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© 1987-2016
Scott Larson





Building façade in Cannes, France

The future of television?

A few weeks ago I was ranting about how television, as a medium of narrative literature, had largely become deliberately predictable so that it could function as background noise and not require a lot of attention on the part of viewers. For example, if you happen to tune in halfway through an episode of any sitcom and the hero is living in a different house than he usually does and all his friends are treating him differently, well, you know automatically that he has been lying for years to some distant friend or relative about his circumstances and now all his friend are improbably trying to continue the charade while this friend or relative visits. And, if you can’t watch until the very end, well, you know anyway that the conspiracy will be found out and everyone will learn An Important Lesson about honesty.

This predictability isn’t limited to sitcoms. I can come up with similar formulas for such other packaged TV entertainment fare as police dramas, medical dramas, Olympic games, and presidential campaigns.

There have been ostensible attempts at changing the disposable nature of television. The major networks have tried to create Event Television, with blockbuster miniseries that you are meant to arrange your schedule (or at least learn how to program your VCR) to watch for several nights, like everyone did for Roots in the 1970s. In the 1980s NBC tried to popularize Appointment Television, which meant actually scheduling time on Thursday nights to sit in front of the TV to watch Cosby and the rest of its hit comedy lineup. But television for most people largely remains noise in the background to keep things from being too quiet.

But is this state of affairs changing? There is a new appliance out there that envisions nothing less than revamping the way we think of and deal with television broadcasts. Will it succeed?

They are called personal video recorders, and so far there are two of them. One is Tivo, which I am very familiar with since I bought one almost immediately. The other is Replay, which I do not know at all, but which I understand works very similarly. (There are pages out on the web that do detailed comparisons between the two.) At first glance, these devices appear to be replacements for the video cassette recorder, and this is largely true, but not totally. But for now, it is hard to think of them in any other way because what they offer is a radical departure from the way we deal with television. Just as the VCR was a major development in that it liberated us from having to be in front of the box at a certain day and time to see a particular broadcast, the personal video recorder goes a step further and makes it relatively simple and foolproof to record all our favorite programs without the hassle of cassettes and with a minimal amount of programming the machine. In other words, it time-shifts programming to give us practically total control of our viewing schedule. Even real-time broadcasts can be paused and rewound, meaning that there is no longer any reason to miss a single minute of a TV program. Except, of course, force of habit and a lack of anything compelling to watch.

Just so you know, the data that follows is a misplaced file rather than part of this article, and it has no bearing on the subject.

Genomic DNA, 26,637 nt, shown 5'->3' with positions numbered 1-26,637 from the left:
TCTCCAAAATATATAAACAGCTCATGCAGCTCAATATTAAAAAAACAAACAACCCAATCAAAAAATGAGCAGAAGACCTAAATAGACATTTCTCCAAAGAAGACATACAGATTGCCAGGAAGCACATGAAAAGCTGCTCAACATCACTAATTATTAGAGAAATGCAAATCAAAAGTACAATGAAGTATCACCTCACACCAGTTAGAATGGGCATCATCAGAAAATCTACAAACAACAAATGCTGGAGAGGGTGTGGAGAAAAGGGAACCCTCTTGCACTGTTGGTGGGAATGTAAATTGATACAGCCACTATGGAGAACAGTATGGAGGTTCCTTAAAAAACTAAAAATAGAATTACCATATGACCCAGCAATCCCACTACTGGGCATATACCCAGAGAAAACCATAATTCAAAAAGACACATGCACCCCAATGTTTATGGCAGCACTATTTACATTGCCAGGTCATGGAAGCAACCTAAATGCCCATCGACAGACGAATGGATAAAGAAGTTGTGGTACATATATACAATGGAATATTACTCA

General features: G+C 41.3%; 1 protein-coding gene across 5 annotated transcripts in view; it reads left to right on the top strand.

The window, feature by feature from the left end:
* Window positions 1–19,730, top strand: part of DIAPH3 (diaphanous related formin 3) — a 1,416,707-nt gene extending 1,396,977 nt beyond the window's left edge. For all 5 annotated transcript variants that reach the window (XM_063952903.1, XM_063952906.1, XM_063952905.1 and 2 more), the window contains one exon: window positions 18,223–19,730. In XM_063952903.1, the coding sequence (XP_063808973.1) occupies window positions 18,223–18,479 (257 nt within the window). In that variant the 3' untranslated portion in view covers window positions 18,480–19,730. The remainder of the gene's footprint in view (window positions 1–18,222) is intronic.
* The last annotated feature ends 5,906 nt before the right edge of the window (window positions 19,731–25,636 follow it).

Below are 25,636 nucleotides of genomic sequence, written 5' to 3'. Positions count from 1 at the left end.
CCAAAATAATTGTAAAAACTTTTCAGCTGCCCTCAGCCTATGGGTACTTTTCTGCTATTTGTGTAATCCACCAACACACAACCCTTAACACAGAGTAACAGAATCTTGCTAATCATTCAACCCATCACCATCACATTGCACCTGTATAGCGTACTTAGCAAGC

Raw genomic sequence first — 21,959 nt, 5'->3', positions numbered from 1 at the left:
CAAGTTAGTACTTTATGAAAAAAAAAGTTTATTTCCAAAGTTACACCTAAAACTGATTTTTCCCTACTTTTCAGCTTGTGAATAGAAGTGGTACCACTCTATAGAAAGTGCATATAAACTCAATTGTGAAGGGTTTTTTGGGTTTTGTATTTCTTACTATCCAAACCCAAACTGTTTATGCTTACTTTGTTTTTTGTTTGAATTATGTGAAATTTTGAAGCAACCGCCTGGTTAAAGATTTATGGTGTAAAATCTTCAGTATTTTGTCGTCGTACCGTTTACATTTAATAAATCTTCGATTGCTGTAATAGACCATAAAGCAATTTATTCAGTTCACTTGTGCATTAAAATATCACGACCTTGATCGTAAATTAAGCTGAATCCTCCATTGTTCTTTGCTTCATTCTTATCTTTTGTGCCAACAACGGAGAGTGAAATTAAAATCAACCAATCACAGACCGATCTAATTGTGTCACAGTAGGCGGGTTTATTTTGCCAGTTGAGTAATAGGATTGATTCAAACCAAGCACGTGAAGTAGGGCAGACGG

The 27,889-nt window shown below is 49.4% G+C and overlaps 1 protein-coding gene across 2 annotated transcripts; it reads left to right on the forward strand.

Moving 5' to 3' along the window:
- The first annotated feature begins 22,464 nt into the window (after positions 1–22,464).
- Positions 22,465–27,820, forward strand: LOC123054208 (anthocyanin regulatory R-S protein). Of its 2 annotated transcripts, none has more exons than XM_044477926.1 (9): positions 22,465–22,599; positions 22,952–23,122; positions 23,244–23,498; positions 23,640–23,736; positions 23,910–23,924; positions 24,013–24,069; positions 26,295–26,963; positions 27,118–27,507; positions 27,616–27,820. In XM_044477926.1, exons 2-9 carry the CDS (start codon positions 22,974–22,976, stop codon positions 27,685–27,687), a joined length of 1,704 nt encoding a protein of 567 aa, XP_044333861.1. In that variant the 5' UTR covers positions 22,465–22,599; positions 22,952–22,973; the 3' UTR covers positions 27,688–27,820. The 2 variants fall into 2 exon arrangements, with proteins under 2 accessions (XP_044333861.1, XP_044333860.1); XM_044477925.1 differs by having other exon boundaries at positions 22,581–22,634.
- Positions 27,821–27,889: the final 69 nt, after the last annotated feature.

For compulsive people, like myself, it is a godsend. Finally, a machine that makes sure that you don’t miss a single episode of a favorite program, even if the network changes its timeslot. Well, within certain limits anyway. These machine have to rely on published TV schedules and so may be ignorant of last-minute changes, sports events going into overtime, special news coverage or the fact that some networks get sloppy about starting and ending programs on schedule. But, generally, it works amazingly well. It took a relatively short amount of time before I had ceased to think about when a given program was “on” but rather when it would become “available.”

Best of all, and this is the detail that marketers of these things are, for obvious business reasons, being very careful about, these devices make it very easy to skip over commercials. Hallelujah!

Is this the future of television? Most likely, it is an interim step. What is unknown is how willing the public will be to change the way it thinks about television. Also unknown, in usual chicken-and-egg fashion, is whether the producers of televised entertainment will produce more content that will cause the public to think of television as something to sit down for and watch attentively. Both of these propositions will require major (excuse the jargon) paradigm shifts.

In the end, when broadband is common enough to allow it, television will undoubtedly evolve into the long-promised “video on demand,” i.e. instead of your own Tivo or Replay box in your home, there will be a giant box somewhere that will have everything stored, and you will simply download real-time or pre-produced content when you are ready for it. A big question in that scenario is: can such a system be supported by advertising or will you have to pay to see each episode of Friends or whatever is the hot sitcom of that era.

The other big question, of course, will be the same one that has dominated television since it was first invented: how much of it will be worth watching?

-S.L., 19 October 2000


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